On Friday night I saw the legendary Al Green in concert. Our seats were crap, but we managed to steal good ones for the first five songs (note, if you are coming into a concert at the fifth song, you do not deserve good seats!) until the usher tapped on us on the shoulder and we skulked back to our original seats.

Al Green danced like a mad man, handed out red roses to the ladies in the crowd, sang all his old classics. By the end the whole audience was standing and clapping and singing along to ‘Love and Happiness’. It was a great concert, well worth the dough and a wonderful Friday night.


There was no encore. The crowd was cheering and stamping. Al Green gave a wave and left the stage, his band stayed playing. The band finished to thunderous applause and then handed out the remaining red roses. The crowd kept standing and clapping. Then the drummer threw his drumsticks. The crowd seemed confused, but kept clapping. The lights came up, background music started playing and backstage staff began dismantling the drums. As the crowd filtered out you could hear everyone muttering “what, no encore?”, “guess there will be no encore then” and “wow, that was great, but no encore?”.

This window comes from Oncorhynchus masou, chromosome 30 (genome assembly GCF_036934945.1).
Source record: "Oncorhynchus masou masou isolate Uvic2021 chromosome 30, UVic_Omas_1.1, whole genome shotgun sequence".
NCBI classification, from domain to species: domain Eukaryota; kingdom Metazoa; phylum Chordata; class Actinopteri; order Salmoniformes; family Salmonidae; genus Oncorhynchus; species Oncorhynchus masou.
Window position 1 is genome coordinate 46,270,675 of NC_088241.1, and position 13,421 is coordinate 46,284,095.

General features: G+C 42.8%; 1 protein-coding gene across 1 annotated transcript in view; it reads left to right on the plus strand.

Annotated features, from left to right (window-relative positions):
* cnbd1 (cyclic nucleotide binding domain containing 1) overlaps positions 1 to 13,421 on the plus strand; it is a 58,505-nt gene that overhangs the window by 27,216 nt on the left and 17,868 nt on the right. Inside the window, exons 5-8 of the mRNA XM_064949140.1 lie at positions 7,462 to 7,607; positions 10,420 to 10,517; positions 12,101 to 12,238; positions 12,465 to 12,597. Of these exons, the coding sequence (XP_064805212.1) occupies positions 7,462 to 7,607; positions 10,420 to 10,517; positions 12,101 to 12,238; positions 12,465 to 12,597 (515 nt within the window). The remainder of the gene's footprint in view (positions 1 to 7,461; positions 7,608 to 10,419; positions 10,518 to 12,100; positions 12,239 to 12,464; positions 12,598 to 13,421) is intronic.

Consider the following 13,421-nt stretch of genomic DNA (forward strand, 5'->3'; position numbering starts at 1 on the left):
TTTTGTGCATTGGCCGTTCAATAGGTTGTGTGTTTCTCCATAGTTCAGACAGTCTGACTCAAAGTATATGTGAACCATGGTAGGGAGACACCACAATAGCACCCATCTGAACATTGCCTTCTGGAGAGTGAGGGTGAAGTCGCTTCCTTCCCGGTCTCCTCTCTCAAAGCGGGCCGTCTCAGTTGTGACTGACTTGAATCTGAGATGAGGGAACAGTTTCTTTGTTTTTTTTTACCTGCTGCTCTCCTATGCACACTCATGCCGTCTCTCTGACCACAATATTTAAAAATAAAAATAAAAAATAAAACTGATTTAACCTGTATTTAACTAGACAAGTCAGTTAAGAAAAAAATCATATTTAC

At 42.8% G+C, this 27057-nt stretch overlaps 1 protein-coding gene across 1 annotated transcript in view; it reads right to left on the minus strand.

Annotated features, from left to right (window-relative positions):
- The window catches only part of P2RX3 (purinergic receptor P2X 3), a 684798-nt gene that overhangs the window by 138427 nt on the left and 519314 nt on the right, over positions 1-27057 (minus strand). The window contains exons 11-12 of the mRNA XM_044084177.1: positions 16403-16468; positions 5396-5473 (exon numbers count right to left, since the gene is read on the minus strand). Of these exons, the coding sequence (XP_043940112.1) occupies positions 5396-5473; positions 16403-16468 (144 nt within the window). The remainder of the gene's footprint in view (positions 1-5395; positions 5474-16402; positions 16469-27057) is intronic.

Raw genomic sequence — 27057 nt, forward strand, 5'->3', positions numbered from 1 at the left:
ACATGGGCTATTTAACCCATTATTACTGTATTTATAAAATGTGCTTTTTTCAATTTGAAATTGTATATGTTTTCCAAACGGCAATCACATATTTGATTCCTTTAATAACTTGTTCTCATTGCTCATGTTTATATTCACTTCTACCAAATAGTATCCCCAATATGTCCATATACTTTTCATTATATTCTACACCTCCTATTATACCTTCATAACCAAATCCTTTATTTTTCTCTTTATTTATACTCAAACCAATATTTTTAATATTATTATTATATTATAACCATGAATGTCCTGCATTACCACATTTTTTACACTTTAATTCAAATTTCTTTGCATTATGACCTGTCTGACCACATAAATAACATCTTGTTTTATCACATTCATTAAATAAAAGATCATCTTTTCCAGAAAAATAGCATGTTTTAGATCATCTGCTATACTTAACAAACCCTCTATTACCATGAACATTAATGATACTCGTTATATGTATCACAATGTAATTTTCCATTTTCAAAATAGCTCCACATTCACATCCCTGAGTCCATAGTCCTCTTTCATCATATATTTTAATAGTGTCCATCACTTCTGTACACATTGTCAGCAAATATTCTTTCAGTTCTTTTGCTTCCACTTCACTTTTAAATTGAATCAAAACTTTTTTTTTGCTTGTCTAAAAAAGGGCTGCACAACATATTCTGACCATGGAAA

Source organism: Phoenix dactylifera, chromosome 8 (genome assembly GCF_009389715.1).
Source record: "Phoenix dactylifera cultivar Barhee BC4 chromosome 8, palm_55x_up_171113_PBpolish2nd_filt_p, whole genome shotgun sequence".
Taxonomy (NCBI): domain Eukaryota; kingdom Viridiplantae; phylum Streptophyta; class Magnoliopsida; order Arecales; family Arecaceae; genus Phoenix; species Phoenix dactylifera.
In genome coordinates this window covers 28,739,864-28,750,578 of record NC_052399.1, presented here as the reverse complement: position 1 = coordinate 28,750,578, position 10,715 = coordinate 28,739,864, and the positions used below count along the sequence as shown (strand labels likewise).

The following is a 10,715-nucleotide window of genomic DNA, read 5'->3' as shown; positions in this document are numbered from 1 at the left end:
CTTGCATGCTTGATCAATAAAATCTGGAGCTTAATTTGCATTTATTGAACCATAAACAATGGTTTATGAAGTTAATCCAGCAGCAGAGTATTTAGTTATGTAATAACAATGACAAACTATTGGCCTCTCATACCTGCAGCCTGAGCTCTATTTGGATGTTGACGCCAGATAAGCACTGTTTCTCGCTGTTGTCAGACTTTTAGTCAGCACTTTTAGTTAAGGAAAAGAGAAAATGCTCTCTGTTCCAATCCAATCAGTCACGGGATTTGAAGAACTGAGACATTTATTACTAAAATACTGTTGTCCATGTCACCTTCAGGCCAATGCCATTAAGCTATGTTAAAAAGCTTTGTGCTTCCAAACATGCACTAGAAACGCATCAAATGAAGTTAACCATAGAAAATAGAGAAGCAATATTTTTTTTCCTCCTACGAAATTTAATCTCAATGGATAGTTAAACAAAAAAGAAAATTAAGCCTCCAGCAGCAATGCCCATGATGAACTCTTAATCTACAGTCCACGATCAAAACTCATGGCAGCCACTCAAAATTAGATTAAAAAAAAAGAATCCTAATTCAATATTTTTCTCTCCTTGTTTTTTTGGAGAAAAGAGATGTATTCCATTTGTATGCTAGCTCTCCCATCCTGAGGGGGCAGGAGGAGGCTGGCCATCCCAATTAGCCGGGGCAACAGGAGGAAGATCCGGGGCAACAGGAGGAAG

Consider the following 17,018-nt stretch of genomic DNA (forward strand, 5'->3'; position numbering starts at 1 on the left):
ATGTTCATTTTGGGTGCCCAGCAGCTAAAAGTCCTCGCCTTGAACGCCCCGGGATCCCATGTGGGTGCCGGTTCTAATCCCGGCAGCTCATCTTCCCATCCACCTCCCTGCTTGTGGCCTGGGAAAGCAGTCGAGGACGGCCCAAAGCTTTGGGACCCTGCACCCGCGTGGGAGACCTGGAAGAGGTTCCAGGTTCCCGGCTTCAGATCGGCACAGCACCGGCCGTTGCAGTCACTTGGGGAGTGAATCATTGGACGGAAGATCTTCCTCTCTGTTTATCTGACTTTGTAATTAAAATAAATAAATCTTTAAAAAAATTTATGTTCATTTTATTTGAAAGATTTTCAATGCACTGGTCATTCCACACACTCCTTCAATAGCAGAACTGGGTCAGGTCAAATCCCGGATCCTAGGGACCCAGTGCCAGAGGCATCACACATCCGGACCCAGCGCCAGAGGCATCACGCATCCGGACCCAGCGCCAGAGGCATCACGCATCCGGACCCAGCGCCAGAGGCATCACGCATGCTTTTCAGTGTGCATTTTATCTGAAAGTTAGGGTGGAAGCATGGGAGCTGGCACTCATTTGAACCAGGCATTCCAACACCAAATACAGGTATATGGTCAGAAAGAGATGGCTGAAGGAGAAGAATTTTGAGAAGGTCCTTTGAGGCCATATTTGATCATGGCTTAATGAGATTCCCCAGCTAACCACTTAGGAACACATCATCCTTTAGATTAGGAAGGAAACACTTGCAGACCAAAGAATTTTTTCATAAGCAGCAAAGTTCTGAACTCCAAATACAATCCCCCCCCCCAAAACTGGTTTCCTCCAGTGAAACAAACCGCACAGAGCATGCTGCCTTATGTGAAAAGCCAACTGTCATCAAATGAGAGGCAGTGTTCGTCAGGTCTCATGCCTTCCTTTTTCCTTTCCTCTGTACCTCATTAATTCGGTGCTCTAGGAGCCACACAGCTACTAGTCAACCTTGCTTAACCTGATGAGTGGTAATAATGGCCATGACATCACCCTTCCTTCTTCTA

It wasn’t just Melbourne that suffered. Sydney got no encore either, says The Age:

But that was the end. No encore. No Take Me to the River or I Can’t Get Next to You.

Either did Perth:

Despite the yells for more, Green did not return to the stage.

That’s the thing with miracles, they don’t come with an encore.

It shouldn’t matter, but it does. Musicians should know that an encore is essential. It leaves the crowd on a high. Otherwise there is always a sense of having missed out on something. As if your clapping and cheering weren’t quite enough to make them return to the stage.

When telling a friend the story, she recounted a Chk Chk Chk concert where the drunken crowd clapped and demanded an encore long after the lights had come on and the stage had been cleared. Apparently the drummer that night was a stand in and didn’t actually know any other songs. Still, it was so obvious the crowd wasn’t leaving that they decided to do an encore anyway. It was, apparently, the best song of the night.

Next time I will just stay clapping longer. Anyone else every suffered encore envy? Why don’t some bands do an encore and why exactly is it so disappointing?